Sunday dawned peaceful and perfect. Nick and I worked on our backyard dog oasis project (something I’ll share in another post!). It was a sunny day and we made great progress. The firehouse had just set off their noon whistle and we’d come into the house to grab some lunch, when we heard barking and then the sound of glass breaking.
Otis had spotted the enormous Great Pyrenees who lumbers up our street most days with his person (who is often on his phone or looking at it). Otis yelled out his alarm and jumped at the front door (which has a long French-door-like window in its center). Our house is one hundred years old, and that door and possibly the glass in it are also one hundred years old.
This is not the first time Otis, or any of the dogs has jumped at the glass. But for whatever reason – he’d gained another few ounces, the glass has aged another few minutes, or the angle and force was just right (or maybe he was reacting harder because of his big scare at the park two days prior)—Otis’ front legs broke through the panes of the door window.
By the time I reached him the blood was already beginning to gush. I grabbed a clean towel and wrapped it around the right leg which was much worse than the left (which was also bleeding but slower). Nick held pressure on the towel, and I ran for gauze and wrap and tape. (Note to self: replenish the first aid kit. Note to the rest of you: put together a solid pet first aid kit that includes those items.)
We bandaged Otis’ legs tightly and took off for the nearest Vet ER, which was thirty minutes away any other day than the Sunday after Thanksgiving. On Sunday it was more like 50 minutes. When we arrived at the hospital, I filled out a form and the receptionist told us the vet would triage Otis, but if he was stable it could be 6-8 hours before they treated him.
I told her that he had already bled through his bandage on his right leg.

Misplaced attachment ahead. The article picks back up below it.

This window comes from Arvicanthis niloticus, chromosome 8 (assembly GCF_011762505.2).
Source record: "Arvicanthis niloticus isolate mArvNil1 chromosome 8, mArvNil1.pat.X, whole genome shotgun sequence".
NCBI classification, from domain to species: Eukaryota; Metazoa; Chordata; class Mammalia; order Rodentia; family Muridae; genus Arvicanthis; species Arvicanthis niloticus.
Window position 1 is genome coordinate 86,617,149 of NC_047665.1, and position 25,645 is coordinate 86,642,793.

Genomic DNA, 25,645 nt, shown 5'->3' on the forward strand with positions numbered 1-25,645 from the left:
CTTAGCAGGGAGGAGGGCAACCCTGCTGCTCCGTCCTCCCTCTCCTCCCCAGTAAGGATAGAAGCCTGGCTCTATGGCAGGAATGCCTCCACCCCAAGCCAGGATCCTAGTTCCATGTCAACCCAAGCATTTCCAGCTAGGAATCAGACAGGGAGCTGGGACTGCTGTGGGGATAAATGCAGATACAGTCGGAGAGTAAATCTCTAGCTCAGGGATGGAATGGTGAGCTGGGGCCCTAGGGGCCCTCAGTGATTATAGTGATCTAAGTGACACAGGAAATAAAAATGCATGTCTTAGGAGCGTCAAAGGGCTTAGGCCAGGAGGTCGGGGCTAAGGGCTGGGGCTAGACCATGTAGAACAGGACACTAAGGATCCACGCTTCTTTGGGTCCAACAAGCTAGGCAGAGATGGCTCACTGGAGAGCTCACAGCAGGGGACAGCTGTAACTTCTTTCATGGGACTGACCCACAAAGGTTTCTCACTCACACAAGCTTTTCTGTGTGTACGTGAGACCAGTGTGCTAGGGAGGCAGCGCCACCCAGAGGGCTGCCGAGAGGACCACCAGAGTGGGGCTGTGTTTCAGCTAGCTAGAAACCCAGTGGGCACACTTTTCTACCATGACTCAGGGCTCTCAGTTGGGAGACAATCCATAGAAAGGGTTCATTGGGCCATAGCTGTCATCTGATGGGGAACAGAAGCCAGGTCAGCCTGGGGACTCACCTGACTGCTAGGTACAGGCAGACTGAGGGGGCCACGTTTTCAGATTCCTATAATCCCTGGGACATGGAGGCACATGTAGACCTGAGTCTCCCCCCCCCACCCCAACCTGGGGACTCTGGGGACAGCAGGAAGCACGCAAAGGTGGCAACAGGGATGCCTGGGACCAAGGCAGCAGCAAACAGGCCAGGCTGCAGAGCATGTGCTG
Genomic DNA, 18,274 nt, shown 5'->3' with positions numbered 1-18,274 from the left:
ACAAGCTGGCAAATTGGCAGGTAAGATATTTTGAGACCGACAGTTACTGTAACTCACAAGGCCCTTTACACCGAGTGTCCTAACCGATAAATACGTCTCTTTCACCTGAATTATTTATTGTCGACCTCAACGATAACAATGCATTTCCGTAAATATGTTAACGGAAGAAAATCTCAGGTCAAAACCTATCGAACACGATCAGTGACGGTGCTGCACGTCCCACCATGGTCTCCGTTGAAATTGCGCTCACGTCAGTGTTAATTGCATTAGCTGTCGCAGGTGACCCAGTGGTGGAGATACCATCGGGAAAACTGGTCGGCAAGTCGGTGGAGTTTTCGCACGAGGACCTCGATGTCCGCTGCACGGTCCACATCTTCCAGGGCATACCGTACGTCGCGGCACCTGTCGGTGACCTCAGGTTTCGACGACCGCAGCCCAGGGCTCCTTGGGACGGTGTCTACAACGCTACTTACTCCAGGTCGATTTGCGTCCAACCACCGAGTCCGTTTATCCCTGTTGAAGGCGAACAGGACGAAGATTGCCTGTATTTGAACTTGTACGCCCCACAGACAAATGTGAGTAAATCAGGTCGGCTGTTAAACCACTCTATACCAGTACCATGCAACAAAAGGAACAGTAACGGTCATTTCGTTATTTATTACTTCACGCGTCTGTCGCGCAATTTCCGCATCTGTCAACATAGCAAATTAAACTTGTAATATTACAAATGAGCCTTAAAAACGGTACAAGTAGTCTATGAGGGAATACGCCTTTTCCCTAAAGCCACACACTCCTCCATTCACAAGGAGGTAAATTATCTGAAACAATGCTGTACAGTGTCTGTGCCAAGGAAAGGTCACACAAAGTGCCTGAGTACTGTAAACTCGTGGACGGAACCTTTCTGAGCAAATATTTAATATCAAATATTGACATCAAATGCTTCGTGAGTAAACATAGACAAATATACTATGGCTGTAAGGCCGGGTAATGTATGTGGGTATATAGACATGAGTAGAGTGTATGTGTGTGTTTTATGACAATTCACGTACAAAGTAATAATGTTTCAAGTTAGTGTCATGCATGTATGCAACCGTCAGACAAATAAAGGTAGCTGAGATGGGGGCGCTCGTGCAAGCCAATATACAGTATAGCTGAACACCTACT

Her eyes widened and she said, “They’ll probably take him then.” Never have I ever been so happy that my dog was bleeding profusely.
Ten minutes later Otis had pain meds on board and was being sedated. The vet explained that on her initial triage, she could see that Otis had severed a tendon, but she thought it was the one to the outside toe, which apparently doesn’t bear weight so even if she could successfully reattach it, he’d still be able to walk. The lacerations were deep and would require stitches, there was lots of glass to clean out, plus she wanted to take an Xray to be sure he hadn’t broken any bones.
She warned that recovery would be tough and it would be critical that we kept him still. She was concerned about that. I told her Otis was crate-trained and she said, “Thank God. It’s very hard for people whose dogs aren’t crate-trained post-op. That’ll really help.”
Note to everyone: Crate-train your dog. It’s important for a million reasons. Unexpected surgery recovery would be one of them.
After she finished, the vet called again to say it went really well. She said she was able to reattach the tendon and seal off the bleeding vessels (I know that’s the wrong word but I was running on such glorious relief when she called with her news that I don’t remember the term she used.). On his left leg, she’d had to cut away part of his upper pointy pad (I’m sure there is a word for that extraneous pad that is partway up the leg, but that’s what I’m going to call it for now) to get to the lacerations below it, but she expected it would eventually scar up and look normalish.